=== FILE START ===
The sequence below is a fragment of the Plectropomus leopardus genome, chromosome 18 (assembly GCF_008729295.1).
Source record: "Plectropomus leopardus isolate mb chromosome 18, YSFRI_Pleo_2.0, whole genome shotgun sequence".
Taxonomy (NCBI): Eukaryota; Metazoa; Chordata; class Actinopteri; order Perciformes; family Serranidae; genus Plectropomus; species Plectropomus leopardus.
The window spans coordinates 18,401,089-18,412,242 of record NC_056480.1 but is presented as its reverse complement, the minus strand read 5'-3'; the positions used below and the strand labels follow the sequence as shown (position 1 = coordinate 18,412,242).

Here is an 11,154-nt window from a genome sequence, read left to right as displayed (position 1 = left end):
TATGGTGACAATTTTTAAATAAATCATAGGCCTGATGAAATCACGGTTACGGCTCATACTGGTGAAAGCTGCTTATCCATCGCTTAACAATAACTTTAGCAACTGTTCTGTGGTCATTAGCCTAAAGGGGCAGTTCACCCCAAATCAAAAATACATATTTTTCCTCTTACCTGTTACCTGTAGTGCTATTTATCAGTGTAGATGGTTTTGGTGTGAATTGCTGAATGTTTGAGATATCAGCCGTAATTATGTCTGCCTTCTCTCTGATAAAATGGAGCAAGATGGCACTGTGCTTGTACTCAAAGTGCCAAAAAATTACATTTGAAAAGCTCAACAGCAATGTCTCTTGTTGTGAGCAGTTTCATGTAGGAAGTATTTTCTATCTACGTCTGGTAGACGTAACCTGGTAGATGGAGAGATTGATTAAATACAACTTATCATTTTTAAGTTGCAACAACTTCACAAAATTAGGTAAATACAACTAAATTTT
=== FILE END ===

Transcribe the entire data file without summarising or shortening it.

The sequence below is a fragment of the Plectropomus leopardus genome, chromosome 18 (assembly GCF_008729295.1).
Source record: "Plectropomus leopardus isolate mb chromosome 18, YSFRI_Pleo_2.0, whole genome shotgun sequence".
Taxonomy (NCBI): Eukaryota; Metazoa; Chordata; class Actinopteri; order Perciformes; family Serranidae; genus Plectropomus; species Plectropomus leopardus.
The window spans coordinates 18,401,089-18,412,242 of record NC_056480.1 but is presented as its reverse complement, the minus strand read 5'-3'; the positions used below and the strand labels follow the sequence as shown (position 1 = coordinate 18,412,242).

Here is an 11,154-nt window from a genome sequence, read left to right as displayed (position 1 = left end):
TATGGTGACAATTTTTAAATAAATCATAGGCCTGATGAAATCACGGTTACGGCTCATACTGGTGAAAGCTGCTTATCCATCGCTTAACAATAACTTTAGCAACTGTTCTGTGGTCATTAGCCTAAAGGGGCAGTTCACCCCAAATCAAAAATACATATTTTTCCTCTTACCTGTTACCTGTAGTGCTATTTATCAGTGTAGATGGTTTTGGTGTGAATTGCTGAATGTTTGAGATATCAGCCGTAATTATGTCTGCCTTCTCTCTGATAAAATGGAGCAAGATGGCACTGTGCTTGTACTCAAAGTGCCAAAAAATTACATTTGAAAAGCTCAACAGCAATGTCTCTTGTTGTGAGCAGTTTCATGTAGGAAGTATTTTCTATCTACGTCTGGTAGACGTAACCTGGTAGATGGAGAGATTGATTAAATACAACTTATCATTTTTAAGTTGCAACAACTTCACAAAATTAGGTAAATACAACTAAATTTT